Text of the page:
Waipuna Enjoys The Ride

Bill Mossman
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January 04, 2012
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On a journey of self-discovery, musicians Matt Sproat and Kale Hannahs pour their ‘heart and soul’ into the group’s stellar sophomore album, E Ho’i Mai

Sometimes it takes getting far away from your usual surroundings to finally hear what matters most to your soul.

Just ask Matt Sproat. Raised on all types of music, including Christian hymns, the Hauula resident traveled 4,000-plus miles shortly after graduation from Kamehameha Schools to enroll at a tiny Bible college in Ohio, thinking that the move would, in part, bring him closer to his first love heavy metal. Yet for every electric guitar riff he heard while in Columbus, he found himself hungering instead for the familiar, simpler stylings of Hawaiian music.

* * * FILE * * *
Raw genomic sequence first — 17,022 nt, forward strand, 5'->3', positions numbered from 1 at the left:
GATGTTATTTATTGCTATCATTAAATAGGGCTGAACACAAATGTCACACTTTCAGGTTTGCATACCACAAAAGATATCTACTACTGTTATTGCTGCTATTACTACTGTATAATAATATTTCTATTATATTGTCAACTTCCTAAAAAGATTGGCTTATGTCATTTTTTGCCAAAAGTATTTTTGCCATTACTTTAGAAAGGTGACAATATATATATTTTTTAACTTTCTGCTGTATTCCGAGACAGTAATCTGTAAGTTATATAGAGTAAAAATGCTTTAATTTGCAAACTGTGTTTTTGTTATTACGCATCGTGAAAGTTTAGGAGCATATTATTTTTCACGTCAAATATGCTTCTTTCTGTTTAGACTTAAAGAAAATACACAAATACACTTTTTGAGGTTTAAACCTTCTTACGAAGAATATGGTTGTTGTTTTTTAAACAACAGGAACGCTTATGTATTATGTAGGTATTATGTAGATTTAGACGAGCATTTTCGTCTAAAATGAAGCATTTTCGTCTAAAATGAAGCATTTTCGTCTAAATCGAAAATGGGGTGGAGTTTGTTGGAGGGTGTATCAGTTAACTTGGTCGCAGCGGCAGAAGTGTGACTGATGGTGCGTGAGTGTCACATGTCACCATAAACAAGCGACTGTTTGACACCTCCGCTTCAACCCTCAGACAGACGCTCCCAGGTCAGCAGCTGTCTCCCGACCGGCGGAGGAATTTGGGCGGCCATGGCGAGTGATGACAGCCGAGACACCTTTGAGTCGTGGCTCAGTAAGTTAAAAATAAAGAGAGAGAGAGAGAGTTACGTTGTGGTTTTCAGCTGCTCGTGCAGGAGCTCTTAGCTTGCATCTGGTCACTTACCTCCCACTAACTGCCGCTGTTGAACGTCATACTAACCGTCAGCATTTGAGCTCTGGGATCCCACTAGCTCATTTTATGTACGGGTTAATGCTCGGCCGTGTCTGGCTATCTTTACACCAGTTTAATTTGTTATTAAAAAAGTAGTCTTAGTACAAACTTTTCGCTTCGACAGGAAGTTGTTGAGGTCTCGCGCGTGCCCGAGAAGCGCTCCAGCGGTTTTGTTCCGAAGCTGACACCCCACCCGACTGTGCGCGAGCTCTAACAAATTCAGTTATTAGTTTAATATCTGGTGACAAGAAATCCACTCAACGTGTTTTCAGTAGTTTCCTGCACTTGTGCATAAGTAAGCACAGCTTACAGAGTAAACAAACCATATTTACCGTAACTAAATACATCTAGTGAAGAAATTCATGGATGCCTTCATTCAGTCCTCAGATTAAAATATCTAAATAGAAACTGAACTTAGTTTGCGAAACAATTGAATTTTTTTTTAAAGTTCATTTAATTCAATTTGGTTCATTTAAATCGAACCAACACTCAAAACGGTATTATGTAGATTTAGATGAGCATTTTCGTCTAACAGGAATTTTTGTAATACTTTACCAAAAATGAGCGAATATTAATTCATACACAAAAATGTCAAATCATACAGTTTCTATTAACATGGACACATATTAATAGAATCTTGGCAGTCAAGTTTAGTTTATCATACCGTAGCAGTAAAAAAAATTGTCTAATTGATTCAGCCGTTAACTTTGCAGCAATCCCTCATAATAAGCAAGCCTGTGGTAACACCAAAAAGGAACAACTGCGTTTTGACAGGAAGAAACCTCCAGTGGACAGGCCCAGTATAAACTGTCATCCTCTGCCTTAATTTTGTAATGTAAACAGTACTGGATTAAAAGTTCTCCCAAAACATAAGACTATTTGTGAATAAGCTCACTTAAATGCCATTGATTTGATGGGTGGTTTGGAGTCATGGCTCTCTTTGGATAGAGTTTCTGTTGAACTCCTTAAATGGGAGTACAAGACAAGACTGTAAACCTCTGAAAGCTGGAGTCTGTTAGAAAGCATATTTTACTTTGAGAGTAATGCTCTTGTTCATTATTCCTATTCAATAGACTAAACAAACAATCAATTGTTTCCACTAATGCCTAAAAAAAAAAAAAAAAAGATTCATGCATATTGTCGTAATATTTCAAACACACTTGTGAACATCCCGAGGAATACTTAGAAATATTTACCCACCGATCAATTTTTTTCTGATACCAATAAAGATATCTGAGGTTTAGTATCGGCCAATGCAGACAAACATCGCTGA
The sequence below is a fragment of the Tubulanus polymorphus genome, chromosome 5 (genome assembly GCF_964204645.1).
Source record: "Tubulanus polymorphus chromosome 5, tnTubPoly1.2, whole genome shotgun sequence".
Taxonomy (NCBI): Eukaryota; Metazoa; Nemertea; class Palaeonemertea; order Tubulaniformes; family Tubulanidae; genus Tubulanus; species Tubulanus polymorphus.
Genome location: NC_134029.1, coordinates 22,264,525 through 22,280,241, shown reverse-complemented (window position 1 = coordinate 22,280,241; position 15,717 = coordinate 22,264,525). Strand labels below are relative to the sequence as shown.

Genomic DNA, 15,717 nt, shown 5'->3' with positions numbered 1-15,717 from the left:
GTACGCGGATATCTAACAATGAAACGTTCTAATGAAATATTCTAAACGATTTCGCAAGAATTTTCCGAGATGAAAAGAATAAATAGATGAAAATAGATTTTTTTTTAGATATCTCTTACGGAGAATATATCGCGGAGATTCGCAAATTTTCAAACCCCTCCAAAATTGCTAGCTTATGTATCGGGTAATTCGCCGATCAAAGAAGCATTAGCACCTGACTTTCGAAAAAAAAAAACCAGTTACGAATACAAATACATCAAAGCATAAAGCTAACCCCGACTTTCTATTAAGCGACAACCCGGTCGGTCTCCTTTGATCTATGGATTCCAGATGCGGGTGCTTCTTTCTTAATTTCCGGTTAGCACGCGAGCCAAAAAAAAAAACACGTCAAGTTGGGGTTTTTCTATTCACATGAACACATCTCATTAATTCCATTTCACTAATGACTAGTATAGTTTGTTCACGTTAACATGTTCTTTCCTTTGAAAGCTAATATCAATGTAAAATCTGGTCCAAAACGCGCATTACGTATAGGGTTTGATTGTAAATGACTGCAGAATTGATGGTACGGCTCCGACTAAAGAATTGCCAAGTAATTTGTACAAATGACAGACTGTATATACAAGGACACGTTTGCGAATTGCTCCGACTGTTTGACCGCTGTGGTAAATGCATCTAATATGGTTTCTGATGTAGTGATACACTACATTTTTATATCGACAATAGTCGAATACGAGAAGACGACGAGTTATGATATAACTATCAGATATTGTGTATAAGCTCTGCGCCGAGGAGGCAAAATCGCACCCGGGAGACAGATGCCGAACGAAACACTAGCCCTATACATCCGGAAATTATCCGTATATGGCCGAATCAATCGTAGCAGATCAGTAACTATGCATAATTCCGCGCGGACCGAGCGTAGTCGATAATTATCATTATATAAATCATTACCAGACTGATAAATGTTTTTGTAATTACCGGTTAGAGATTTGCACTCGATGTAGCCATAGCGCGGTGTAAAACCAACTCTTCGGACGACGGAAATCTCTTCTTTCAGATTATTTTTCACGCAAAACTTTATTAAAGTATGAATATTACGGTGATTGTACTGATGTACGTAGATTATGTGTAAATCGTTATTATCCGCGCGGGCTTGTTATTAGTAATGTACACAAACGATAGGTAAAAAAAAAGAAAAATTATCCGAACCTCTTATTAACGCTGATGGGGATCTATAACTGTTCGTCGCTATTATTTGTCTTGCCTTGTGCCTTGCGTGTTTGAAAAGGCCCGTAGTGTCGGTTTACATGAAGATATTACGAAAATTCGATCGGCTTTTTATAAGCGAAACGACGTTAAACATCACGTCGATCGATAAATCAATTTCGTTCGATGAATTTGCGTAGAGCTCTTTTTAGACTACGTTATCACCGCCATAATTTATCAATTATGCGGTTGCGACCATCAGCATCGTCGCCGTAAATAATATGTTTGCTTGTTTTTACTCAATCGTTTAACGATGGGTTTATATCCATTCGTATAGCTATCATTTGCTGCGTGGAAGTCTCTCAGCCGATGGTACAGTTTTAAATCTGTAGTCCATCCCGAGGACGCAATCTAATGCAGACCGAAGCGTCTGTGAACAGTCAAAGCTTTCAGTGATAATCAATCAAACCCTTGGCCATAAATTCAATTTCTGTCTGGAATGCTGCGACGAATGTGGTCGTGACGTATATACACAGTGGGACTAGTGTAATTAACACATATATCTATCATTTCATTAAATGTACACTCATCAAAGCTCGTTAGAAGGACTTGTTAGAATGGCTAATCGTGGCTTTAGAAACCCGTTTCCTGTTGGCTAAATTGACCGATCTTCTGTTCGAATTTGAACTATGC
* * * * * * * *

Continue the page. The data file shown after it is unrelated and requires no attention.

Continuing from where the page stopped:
“I loved Slash (Guns N’ Roses guitarist). But it wasn’t until I went to college that I got really homesick,” Sproat recalls. “One day I called a friend back here and told him to put a cassette in the tape player, record the music from a Hawaiian radio station and then send it to me. Once I got the tape, I played it over and over again especially the third song on the tape, Leimana, from Hui Ohana until it finally broke.

“That’s when I realized I wanted to be a Hawaiian musician.”